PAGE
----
The problems that beset the work of the government emanate from the character flaws of the prime minister: inconsistency, impenetrability, and unpredictability. Most government and Fidesz officials have no idea what course they are supposed to pursue. Orbán trusts fewer and fewer people, and the ones he still does give him wrong advice. He apparently is looking for enemies everywhere, and this is one of the reasons that government decisions are not preceded by any discussion. It often happens that Orbán himself changes his mind in the last minute, which makes consistent communication nearly impossible. Underlings parrot a line that has been superseded by a new brainstorm of the prime minister. More and more people would like to save themselves from such embarrassments.

According to these informants, serious problems within Fidesz are not new although they are only now becoming visible. Signs of trouble began to surface when Orbán decided, sometime before the April elections, to change the “structure” under which Fidesz had been functioning very well for over twenty years. Until then, Lajos Simicska was in charge of the party’s finances, but “from the moment that Orbán decided to take over economic decisions” the old dual structure collapsed and with it the well-functioning system. When Orbán again managed to receive a two-thirds majority, he completely lost his sense of judgment. As months went by, anti-Orbán murmurs in the party began to proliferate, and the Christian Democrats, realizing that Orbán was losing his grip on the party, decided to put pressure on the beleaguered prime minister. That’s why Orbán had to give in on the unpopular law that forces stores to be closed on Sundays.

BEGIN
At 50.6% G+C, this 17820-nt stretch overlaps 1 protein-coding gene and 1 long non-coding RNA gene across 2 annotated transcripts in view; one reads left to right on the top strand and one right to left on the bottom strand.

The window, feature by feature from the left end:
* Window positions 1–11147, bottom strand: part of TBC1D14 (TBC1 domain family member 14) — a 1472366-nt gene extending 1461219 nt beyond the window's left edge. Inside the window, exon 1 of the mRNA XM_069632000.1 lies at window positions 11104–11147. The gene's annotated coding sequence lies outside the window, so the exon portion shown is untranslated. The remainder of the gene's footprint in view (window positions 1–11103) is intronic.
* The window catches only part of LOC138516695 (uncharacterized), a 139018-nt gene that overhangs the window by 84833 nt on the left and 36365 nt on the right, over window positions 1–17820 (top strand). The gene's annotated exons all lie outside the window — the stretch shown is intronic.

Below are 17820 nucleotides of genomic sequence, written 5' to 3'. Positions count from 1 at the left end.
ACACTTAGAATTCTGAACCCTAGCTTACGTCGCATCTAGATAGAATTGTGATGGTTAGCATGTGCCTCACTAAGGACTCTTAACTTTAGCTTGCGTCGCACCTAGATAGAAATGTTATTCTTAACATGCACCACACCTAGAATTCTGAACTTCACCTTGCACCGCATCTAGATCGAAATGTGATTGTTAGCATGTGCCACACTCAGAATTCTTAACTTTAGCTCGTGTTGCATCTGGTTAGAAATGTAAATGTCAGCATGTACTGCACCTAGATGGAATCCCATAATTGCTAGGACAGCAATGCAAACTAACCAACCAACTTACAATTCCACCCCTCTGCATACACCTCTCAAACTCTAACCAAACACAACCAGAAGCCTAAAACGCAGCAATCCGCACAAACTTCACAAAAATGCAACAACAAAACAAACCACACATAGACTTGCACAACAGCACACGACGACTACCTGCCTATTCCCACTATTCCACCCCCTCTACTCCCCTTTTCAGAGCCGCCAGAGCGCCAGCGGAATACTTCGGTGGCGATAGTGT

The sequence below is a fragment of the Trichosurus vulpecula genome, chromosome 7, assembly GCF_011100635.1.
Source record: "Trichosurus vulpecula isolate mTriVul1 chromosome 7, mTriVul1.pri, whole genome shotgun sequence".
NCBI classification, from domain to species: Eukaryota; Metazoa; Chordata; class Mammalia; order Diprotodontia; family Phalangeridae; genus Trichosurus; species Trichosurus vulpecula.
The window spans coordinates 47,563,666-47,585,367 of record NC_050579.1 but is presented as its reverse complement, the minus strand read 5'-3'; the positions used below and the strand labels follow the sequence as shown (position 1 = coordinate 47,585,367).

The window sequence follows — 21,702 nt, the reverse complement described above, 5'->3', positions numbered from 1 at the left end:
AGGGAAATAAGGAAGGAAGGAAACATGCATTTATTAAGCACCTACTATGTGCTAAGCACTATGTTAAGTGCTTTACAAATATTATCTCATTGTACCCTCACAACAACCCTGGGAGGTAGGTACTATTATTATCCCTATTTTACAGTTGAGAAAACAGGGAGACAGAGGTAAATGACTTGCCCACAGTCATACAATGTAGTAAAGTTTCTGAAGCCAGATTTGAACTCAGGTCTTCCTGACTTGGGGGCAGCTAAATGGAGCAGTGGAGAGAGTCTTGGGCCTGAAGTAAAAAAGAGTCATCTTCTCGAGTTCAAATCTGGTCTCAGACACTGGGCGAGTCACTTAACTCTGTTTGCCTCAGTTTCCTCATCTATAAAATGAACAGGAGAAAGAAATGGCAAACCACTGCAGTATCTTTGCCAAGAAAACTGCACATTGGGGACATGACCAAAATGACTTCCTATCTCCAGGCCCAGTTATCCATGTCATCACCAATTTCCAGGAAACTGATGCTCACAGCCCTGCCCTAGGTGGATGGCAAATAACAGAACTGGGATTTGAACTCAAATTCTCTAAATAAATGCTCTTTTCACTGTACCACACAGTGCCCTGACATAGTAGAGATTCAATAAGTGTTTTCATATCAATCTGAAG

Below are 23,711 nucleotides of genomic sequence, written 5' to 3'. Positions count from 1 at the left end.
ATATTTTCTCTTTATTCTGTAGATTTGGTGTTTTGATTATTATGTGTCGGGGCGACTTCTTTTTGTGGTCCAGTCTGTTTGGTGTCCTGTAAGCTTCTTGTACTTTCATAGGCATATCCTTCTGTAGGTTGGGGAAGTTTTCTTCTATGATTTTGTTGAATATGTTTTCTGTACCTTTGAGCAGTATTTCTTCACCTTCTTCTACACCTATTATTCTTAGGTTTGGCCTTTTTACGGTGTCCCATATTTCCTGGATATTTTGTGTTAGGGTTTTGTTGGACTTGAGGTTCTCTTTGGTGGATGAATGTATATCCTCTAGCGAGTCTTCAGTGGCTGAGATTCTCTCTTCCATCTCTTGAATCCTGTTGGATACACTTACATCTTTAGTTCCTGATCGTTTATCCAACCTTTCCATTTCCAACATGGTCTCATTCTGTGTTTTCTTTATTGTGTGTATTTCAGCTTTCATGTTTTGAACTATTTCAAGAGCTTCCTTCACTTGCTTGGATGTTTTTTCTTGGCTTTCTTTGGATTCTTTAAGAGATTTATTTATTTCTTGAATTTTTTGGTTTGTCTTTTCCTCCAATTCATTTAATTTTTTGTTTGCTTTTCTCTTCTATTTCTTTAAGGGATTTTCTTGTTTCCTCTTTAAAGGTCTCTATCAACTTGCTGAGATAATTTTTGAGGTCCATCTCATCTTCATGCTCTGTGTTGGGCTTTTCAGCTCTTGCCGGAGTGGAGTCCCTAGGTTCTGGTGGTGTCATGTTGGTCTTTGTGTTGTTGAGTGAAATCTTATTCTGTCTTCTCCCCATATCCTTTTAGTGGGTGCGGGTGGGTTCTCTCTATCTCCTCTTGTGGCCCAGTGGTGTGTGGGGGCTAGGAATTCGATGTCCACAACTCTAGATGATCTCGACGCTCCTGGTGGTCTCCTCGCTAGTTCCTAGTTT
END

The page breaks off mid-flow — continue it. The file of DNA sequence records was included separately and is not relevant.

What observers see is no longer a “system” but a political process based on day-by-day ad hoc decisions which, according to the saner Fidesz leaders, cannot be maintained because “it is incapable of self-correction.”